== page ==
ORLANDO, Fla. - Tropical Storm Cristobal is expected to stay west of Florida but will still bring heavy downpours to the Sunshine State.
Tropical Storm Cristobal is in the southern Gulf of Mexico, near the Bay of Campeche and Yucatán. It is moving towards the southern Gulf Coast region and is likely to be west of New Orleans by Sunday evening.
The forward speed and path of the tropical storm, which is a big swirl of clouds, showers, and storms, could change but most forecast models show a good consensus that it will impact the New Orleans area.
Central Florida is expected to stay well to the east of the circulation but will still be impacted by moisture generated by Cristobal. Rain chances will rise into the weekend, with heavy downpours likely. Rain accumulations could reach up to two to four inches.
FOX 35 meteorologist Jayme King says that while Cristobal is a tropical storm right now, some models indicate that it could eventually become a hurricane. However, the National Hurricane Center (NHC) still forecasts it staying a tropical storm.
FOX 35 Orlando will watch Cristobal as it moves towards the southeastern United States, specifically the states along the Gulf. We will provide frequent updates as we track the storm and if this becomes a source of worry at all, we will alert you.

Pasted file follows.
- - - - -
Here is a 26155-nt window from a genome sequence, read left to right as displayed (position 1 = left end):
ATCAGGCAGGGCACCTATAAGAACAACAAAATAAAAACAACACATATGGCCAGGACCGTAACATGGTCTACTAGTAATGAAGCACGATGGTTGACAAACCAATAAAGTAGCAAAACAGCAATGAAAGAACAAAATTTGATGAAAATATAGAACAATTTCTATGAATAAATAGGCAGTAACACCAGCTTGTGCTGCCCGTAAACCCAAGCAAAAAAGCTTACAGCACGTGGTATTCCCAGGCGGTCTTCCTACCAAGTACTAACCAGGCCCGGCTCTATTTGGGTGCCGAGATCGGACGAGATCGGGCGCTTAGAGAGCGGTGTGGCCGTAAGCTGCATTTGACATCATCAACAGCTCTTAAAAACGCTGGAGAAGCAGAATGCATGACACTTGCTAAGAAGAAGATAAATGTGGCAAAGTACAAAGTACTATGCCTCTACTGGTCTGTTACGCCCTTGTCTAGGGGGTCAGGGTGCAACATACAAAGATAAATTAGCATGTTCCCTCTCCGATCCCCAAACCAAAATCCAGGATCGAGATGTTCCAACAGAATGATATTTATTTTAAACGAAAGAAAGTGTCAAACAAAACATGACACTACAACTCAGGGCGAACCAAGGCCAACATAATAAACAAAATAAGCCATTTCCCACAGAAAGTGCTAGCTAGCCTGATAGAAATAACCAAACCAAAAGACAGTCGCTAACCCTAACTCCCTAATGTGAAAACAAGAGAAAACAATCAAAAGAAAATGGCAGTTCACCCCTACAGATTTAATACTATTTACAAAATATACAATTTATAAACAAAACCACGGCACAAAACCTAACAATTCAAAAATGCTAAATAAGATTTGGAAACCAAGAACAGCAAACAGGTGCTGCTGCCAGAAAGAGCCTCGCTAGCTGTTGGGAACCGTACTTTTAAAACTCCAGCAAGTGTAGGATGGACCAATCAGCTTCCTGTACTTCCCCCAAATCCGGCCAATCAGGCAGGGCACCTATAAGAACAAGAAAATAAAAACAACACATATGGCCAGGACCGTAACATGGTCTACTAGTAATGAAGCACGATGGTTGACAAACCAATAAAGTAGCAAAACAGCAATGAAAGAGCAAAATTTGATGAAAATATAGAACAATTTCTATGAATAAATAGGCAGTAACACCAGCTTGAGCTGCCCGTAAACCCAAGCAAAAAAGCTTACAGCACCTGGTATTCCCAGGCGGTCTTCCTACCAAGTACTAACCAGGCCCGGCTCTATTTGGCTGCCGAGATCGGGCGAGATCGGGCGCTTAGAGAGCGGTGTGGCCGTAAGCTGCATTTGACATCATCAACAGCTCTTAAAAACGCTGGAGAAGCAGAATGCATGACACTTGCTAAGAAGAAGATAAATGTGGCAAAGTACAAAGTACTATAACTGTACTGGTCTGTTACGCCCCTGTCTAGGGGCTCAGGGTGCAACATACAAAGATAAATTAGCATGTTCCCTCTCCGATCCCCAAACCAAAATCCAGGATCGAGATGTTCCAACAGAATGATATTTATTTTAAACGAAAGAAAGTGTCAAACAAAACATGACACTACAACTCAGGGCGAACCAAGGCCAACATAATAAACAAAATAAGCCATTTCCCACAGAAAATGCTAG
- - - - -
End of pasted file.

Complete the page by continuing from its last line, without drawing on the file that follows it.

Cristobal was the earliest third named storm of an Atlantic hurricane season on record, the Associated Press reported. In 2016, Tropical Storm Colin formed in the Gulf on June 5. Prior to the official start of the 2020 Atlantic hurricane season on Monday, Tropical Storm Arthur and Tropical Storm Bertha formed.
Hurricane season will go until November 30th. Forecasters predict that the season will more activity than normal. For example, the National Oceanic and Atmospheric Administration (NOAA) predicted an above-average season, with 13 to 19 named storms. 6 to 10 of those would become hurricanes and 3 to 6 of those are forecasted to become major hurricanes (category 3 or higher).
In comparison, the 2019 Atlantic Hurricane season had 18 named storms, matching 1969 for the fourth most-lively season in the past 150 years.
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